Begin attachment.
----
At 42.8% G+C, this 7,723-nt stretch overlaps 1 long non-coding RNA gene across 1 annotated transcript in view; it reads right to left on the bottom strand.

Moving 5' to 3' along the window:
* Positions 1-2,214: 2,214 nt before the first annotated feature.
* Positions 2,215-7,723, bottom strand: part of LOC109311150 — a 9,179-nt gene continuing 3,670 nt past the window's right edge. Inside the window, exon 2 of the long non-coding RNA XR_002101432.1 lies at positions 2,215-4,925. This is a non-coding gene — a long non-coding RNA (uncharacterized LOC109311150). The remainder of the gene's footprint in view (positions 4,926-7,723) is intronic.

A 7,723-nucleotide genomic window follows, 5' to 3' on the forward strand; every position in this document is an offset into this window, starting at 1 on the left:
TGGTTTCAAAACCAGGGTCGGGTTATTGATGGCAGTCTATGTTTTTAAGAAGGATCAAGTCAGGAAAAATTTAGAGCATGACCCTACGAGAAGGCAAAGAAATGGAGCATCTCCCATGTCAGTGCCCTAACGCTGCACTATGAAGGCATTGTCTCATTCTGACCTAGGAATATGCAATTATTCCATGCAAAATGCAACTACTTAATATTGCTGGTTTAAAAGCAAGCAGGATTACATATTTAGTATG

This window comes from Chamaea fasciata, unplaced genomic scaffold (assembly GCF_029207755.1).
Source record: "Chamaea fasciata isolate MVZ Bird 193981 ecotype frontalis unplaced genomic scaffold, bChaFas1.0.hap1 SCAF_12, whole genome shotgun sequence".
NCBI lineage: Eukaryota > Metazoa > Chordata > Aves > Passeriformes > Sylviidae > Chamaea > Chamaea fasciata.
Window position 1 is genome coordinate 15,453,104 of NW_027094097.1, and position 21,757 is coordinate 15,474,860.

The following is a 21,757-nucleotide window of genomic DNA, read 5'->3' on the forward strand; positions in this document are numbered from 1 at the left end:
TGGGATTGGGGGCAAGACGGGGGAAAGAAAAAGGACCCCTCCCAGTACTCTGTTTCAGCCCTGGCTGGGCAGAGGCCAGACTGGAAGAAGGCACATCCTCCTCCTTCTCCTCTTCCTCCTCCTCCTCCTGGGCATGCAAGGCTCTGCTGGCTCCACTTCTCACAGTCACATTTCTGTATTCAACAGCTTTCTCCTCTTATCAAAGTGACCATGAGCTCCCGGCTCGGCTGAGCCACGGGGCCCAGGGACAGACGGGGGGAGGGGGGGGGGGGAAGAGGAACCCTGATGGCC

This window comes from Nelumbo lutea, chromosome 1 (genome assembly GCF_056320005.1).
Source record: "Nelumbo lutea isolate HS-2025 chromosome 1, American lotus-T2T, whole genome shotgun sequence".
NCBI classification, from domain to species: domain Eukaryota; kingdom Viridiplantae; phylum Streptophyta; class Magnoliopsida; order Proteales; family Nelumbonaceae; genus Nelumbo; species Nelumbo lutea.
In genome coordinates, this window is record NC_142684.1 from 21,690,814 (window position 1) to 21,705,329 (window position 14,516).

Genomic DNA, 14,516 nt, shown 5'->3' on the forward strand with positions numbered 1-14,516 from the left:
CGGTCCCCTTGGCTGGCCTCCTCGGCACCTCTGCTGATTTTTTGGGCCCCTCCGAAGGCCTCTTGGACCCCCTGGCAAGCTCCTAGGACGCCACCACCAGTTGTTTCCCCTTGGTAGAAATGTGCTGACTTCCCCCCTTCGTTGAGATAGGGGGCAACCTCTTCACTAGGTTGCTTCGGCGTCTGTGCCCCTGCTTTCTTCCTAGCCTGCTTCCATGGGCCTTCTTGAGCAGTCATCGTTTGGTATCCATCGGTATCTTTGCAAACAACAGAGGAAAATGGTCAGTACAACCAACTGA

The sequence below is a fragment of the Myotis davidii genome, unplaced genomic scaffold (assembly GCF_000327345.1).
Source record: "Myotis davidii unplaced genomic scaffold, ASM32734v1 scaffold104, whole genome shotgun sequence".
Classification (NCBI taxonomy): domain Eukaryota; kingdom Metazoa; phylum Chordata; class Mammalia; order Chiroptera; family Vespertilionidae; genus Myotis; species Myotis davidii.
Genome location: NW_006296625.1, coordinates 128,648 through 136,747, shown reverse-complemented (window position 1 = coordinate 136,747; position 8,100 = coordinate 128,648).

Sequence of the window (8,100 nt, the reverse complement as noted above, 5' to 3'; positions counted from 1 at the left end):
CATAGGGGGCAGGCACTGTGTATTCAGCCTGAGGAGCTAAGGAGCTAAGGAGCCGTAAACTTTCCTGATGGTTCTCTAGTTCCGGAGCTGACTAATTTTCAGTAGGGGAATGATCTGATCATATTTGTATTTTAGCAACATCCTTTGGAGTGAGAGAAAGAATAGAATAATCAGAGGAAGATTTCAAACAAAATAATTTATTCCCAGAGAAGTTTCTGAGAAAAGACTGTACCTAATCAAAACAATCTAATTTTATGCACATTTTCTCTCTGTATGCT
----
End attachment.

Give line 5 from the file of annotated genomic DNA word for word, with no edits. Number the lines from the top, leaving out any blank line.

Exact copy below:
A 7,723-nucleotide genomic window follows, 5' to 3' on the forward strand; every position in this document is an offset into this window, starting at 1 on the left: